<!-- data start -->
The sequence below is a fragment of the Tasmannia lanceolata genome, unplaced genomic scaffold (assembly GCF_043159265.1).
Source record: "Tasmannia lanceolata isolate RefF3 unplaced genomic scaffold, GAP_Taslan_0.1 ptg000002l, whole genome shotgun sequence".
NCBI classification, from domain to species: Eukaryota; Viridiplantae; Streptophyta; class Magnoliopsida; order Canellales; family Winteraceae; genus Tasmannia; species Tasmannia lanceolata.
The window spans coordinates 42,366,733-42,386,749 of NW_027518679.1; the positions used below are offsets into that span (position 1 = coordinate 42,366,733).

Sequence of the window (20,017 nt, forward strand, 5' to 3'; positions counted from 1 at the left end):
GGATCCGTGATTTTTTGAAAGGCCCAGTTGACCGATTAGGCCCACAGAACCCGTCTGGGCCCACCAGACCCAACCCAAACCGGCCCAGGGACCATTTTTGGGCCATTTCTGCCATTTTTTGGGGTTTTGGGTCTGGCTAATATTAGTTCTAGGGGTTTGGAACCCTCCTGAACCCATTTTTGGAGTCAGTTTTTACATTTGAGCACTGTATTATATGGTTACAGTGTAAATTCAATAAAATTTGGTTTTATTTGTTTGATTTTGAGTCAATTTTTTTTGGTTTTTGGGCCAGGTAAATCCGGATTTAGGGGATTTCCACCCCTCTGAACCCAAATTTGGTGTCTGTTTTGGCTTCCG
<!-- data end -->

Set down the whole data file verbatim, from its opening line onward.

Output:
The sequence below is a fragment of the Tasmannia lanceolata genome, unplaced genomic scaffold (assembly GCF_043159265.1).
Source record: "Tasmannia lanceolata isolate RefF3 unplaced genomic scaffold, GAP_Taslan_0.1 ptg000002l, whole genome shotgun sequence".
NCBI classification, from domain to species: Eukaryota; Viridiplantae; Streptophyta; class Magnoliopsida; order Canellales; family Winteraceae; genus Tasmannia; species Tasmannia lanceolata.
The window spans coordinates 42,366,733-42,386,749 of NW_027518679.1; the positions used below are offsets into that span (position 1 = coordinate 42,366,733).

Sequence of the window (20,017 nt, forward strand, 5' to 3'; positions counted from 1 at the left end):
GGATCCGTGATTTTTTGAAAGGCCCAGTTGACCGATTAGGCCCACAGAACCCGTCTGGGCCCACCAGACCCAACCCAAACCGGCCCAGGGACCATTTTTGGGCCATTTCTGCCATTTTTTGGGGTTTTGGGTCTGGCTAATATTAGTTCTAGGGGTTTGGAACCCTCCTGAACCCATTTTTGGAGTCAGTTTTTACATTTGAGCACTGTATTATATGGTTACAGTGTAAATTCAATAAAATTTGGTTTTATTTGTTTGATTTTGAGTCAATTTTTTTTGGTTTTTGGGCCAGGTAAATCCGGATTTAGGGGATTTCCACCCCTCTGAACCCAAATTTGGTGTCTGTTTTGGCTTCCG